What a wonderful world — if only Israel would go the hell away

by Jonathan Gurwitz, My San Antonio

As the so-called humanitarian flotilla approached Gaza late last month, Israeli military authorities attempted to warn the ships away from impending confrontation. “This is the Israeli navy,” they cautioned in radio transmissions. “You are approaching an area which is under a naval blockade.”

“Shut up. Go back to Auschwitz,” was the reply.

There may have been a good number of benevolent souls on those ships. But the heirs of Albert Schweitzer these were not.

Days before the flotilla incident, Rabbi David Nesenoff asked Helen Thomas, dean of the White House press corps, if she had any comments about Israel. “Tell them to get the hell out of Palestine.” Where should the Israelis — presumably the 5.7 million Jewish Israelis, not the country's 1.2 million Muslim citizens — go? “Poland. Germany. ... And America and everywhere else.”

For those of us who hope that Israelis and Palestinians will one day live as neighbors in peace and security, the clips of the radio exchange and the Thomas interview were enlightening — and depressing. Surely it's possible to recognize the humanity of one group and support its national aspirations without demanding the expulsion or extermination of the other, isn't it?

Perhaps not. For years, critics of Israel have wailed that any criticism of the Jewish state, no matter how muted, is met with charges of anti-Semitism. It's an argument that is ridiculous on its face, one that — like the false accusation of bigotry — is meant to discredit and squelch debate.

The most vibrant arguments about Israel take place within the Zionist community. The most vociferous critiques of Israeli policy occur within Israel itself. Take a look at the opinion pages of the online edition of the Jerusalem Post in recent days: “We need an international inquiry”; “Wanted: Israeli strategic long-term thinking.”

“Like a robot lacking in judgment, stuck on a predetermined path — that's how the government is behaving,” began an editorial in the daily Haaretz. As a thought experiment, imagine a journalist in Gaza writing similar words about Hamas without being thrown off the top of a building, or a journalist in Tehran criticizing the mullocracy without getting hanged.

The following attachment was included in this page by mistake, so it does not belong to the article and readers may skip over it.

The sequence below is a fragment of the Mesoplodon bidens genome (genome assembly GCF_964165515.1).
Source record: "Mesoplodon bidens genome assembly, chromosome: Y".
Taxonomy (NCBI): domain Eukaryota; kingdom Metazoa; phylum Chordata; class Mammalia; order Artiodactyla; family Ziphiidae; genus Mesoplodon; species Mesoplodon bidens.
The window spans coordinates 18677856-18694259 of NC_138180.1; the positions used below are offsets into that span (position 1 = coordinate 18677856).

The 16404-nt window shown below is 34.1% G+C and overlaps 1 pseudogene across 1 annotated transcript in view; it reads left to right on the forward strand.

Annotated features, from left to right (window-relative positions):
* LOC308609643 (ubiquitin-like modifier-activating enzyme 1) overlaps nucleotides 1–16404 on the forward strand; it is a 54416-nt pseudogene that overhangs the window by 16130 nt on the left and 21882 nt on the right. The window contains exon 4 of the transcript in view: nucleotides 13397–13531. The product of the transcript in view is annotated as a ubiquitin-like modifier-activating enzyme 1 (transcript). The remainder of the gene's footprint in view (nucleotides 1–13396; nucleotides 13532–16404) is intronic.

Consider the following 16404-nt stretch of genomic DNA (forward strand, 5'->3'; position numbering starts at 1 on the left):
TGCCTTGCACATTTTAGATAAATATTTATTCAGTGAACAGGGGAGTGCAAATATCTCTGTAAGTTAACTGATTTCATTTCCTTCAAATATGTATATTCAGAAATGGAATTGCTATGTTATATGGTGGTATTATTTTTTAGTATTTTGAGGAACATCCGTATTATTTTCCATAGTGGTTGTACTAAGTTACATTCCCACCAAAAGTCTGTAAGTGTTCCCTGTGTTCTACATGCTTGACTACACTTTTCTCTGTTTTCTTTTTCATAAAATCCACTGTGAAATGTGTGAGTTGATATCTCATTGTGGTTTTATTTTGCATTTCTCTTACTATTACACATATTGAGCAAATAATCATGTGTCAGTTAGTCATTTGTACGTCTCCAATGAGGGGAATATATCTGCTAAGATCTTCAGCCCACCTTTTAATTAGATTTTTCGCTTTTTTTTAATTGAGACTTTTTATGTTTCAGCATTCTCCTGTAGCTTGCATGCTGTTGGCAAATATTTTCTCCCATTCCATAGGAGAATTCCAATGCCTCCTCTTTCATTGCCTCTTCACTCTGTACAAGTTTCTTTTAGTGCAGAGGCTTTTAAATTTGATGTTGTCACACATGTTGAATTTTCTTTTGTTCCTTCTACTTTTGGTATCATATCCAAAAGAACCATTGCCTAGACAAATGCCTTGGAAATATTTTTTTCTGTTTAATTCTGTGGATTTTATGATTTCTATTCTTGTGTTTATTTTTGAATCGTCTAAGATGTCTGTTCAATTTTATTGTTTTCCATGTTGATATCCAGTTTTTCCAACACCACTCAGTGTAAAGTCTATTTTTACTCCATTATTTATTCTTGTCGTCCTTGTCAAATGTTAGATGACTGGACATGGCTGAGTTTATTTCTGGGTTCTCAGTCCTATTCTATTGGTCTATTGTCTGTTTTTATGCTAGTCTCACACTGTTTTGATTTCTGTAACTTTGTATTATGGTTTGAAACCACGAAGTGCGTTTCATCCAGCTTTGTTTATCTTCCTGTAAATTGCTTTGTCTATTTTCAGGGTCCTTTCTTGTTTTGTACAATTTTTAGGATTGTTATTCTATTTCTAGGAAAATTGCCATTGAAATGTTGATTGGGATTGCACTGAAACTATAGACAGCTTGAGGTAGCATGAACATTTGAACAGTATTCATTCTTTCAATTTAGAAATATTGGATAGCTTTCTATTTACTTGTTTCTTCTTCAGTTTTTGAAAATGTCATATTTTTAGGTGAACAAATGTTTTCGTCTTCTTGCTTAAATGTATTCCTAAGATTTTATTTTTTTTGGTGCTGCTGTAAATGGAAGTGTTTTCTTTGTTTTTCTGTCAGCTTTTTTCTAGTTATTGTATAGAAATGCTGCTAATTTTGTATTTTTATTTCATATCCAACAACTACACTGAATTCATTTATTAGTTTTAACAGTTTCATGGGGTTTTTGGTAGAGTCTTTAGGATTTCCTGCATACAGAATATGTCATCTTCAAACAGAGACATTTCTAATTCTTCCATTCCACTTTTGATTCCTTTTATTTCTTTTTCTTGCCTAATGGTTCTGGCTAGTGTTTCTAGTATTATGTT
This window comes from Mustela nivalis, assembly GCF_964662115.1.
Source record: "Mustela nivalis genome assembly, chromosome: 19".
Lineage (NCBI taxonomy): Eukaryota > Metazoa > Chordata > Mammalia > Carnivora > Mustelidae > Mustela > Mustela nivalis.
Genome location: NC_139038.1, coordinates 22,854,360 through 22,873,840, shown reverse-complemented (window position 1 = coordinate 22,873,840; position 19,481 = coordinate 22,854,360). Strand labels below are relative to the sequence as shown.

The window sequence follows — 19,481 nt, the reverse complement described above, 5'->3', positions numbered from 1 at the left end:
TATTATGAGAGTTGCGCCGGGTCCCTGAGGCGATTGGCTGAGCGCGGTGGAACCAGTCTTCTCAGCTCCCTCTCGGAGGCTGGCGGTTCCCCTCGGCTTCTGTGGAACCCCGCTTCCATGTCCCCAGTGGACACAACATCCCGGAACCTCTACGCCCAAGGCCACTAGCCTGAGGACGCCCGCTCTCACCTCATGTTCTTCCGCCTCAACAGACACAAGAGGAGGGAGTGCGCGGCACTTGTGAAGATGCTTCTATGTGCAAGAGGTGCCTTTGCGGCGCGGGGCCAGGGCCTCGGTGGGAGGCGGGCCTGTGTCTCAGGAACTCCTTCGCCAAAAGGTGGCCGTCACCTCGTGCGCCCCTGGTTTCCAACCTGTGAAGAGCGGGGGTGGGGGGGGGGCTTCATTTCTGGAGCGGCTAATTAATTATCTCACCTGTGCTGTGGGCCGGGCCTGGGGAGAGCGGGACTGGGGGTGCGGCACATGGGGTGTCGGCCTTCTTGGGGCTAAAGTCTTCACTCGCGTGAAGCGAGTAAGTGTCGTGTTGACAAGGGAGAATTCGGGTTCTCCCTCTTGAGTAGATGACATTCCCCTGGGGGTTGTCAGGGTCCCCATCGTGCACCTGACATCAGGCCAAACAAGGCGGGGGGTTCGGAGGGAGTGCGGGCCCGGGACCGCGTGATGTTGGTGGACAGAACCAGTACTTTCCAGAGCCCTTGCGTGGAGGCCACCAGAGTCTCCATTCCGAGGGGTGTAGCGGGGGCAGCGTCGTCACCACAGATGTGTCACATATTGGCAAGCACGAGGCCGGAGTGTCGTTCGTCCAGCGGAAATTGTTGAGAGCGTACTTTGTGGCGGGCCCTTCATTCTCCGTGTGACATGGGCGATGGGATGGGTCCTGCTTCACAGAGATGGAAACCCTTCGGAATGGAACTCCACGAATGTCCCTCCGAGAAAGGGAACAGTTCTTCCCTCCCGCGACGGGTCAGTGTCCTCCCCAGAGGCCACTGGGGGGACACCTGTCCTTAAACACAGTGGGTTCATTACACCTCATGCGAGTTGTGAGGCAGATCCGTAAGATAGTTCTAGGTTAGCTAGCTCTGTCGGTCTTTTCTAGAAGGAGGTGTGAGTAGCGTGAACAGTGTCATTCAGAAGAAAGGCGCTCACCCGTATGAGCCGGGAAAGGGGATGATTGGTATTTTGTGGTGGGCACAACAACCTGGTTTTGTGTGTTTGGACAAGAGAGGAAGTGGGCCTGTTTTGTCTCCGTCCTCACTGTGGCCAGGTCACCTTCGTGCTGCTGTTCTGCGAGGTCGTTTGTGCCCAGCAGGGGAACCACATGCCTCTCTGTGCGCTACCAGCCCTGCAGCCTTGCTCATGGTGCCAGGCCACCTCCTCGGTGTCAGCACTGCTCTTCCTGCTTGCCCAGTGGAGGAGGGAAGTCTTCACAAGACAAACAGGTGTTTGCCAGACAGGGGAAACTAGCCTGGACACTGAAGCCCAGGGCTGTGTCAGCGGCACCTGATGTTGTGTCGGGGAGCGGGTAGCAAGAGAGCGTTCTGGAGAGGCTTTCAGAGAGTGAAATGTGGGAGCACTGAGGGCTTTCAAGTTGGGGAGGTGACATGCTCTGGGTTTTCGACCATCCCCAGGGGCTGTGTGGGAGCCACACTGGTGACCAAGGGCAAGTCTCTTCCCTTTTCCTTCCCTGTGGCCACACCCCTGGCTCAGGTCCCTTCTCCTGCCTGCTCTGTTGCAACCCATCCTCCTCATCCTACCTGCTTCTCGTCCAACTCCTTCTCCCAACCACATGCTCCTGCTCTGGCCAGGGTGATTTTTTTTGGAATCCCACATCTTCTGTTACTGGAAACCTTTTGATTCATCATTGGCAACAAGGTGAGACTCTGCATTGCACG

Yet if it's false that any criticism of Israel is impermissible and is always met with charges of anti-Semitism, it is true that some of the obsession over the small parcel of land Jews have called home for 3,000 years, the effort to delegitimize Israel alone among the nations, the elevation of Palestinian human rights above Tibetan and Chechan and all other human rights, the accusations of apartheid that somehow overlook entire Saudi cities that are forbidden to non-believers, the preoccupation with Israeli misdeeds while ignoring actual genocides elsewhere is ... well, hard to explain.

Maybe the people with these compulsions have completely benign intentions. Maybe they really do care about the welfare of Palestinians, despite the fact that Hamas represents a fundamentalist threat to the Palestinian Authority. Maybe they truly mean it when they say that their criticism of Israel is a sincere expression of caring, even if they have an odd way of showing it.

Or perhaps just below the surface, on a radio frequency they think no one will ever hear or in an interview they presume no one will ever see, something else is at work.

Perhaps they just wish the Jews would go the hell away ... somewhere, anywhere other than where they are. Perhaps their greatest lament about the Holocaust is that the Nazis didn't do a better job. And perhaps their hope is that if they can confound decent people long enough with their professions of humanitarianism, Hamas or Hezbollah or a nuclear-armed Iran will finally be able to finish what Hitler did not.

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